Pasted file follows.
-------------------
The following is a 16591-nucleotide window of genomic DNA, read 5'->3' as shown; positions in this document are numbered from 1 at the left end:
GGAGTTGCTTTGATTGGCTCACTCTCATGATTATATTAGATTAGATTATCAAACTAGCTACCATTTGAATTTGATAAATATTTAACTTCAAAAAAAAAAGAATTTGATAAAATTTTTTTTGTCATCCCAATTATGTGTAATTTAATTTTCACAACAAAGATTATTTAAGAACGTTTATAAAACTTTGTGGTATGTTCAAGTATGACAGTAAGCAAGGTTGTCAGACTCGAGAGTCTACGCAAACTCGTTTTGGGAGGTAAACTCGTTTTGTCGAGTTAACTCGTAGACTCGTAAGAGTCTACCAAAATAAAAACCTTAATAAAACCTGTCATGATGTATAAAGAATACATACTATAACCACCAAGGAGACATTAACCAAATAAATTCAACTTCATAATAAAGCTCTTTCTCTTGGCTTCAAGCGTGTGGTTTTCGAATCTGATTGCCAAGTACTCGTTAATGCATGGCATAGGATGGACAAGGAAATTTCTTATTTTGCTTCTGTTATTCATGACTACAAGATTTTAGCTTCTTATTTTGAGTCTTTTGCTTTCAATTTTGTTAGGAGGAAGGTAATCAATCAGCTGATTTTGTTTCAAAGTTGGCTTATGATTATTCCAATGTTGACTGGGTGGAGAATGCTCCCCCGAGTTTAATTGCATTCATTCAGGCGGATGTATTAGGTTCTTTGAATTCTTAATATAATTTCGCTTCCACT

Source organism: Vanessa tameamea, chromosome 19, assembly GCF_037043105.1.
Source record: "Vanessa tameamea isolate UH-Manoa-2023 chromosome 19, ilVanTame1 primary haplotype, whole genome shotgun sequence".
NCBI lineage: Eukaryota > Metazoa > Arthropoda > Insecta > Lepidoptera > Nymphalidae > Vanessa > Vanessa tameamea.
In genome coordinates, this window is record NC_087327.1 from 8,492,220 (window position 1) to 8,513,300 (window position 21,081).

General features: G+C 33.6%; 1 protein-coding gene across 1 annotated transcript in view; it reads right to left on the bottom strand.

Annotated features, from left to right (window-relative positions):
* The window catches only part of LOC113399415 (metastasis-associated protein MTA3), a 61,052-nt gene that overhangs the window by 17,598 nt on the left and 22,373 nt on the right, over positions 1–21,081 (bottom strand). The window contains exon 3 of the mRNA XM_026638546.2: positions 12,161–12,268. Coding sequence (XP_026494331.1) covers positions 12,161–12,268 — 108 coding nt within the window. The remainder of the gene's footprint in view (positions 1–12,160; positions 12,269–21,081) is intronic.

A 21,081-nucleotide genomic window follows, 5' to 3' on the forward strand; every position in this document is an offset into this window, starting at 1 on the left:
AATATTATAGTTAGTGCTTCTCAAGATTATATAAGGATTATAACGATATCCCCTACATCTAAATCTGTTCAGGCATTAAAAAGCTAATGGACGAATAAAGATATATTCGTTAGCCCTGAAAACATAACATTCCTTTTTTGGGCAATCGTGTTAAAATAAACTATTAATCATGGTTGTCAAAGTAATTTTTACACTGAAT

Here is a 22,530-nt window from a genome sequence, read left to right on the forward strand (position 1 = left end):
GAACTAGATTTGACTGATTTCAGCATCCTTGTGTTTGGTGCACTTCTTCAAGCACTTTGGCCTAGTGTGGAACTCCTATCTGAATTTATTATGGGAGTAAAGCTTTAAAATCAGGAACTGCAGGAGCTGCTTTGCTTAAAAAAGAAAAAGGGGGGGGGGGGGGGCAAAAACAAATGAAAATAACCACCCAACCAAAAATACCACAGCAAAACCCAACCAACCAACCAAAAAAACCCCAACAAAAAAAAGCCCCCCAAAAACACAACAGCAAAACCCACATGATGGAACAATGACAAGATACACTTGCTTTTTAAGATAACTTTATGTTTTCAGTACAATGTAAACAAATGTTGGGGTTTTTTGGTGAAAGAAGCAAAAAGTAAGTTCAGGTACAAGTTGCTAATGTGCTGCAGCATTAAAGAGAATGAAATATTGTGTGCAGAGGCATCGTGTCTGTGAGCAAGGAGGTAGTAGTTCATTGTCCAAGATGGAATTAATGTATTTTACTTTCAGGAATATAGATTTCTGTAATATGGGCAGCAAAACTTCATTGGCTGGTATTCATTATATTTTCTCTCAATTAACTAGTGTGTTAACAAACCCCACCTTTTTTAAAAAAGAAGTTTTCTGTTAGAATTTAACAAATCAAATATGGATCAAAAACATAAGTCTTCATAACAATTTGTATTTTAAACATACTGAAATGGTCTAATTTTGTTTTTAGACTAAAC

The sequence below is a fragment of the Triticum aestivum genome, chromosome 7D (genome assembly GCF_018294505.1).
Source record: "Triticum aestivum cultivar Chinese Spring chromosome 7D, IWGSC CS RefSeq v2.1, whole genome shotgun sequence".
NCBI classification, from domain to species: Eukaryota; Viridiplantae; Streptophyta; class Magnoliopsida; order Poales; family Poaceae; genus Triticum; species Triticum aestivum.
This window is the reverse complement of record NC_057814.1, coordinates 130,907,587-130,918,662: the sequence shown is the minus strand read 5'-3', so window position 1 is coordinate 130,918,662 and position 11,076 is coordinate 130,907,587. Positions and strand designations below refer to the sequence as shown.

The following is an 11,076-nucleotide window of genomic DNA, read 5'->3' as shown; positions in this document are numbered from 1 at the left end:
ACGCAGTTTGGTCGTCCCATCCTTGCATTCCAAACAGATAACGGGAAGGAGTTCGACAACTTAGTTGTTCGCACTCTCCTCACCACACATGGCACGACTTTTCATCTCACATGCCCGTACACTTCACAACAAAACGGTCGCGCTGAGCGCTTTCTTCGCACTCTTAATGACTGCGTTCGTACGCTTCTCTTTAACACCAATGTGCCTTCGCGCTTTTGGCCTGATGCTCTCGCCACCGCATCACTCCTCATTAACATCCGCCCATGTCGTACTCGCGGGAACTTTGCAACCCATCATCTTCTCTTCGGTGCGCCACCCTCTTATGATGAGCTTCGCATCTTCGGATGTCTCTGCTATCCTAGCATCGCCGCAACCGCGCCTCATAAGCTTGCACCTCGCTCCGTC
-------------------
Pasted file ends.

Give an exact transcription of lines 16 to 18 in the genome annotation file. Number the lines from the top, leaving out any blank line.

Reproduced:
NCBI classification, from domain to species: Eukaryota; Viridiplantae; Streptophyta; class Magnoliopsida; order Poales; family Poaceae; genus Triticum; species Triticum aestivum.
This window is the reverse complement of record NC_057814.1, coordinates 130,907,587-130,918,662: the sequence shown is the minus strand read 5'-3', so window position 1 is coordinate 130,918,662 and position 11,076 is coordinate 130,907,587. Positions and strand designations below refer to the sequence as shown.

The following is an 11,076-nucleotide window of genomic DNA, read 5'->3' as shown; positions in this document are numbered from 1 at the left end: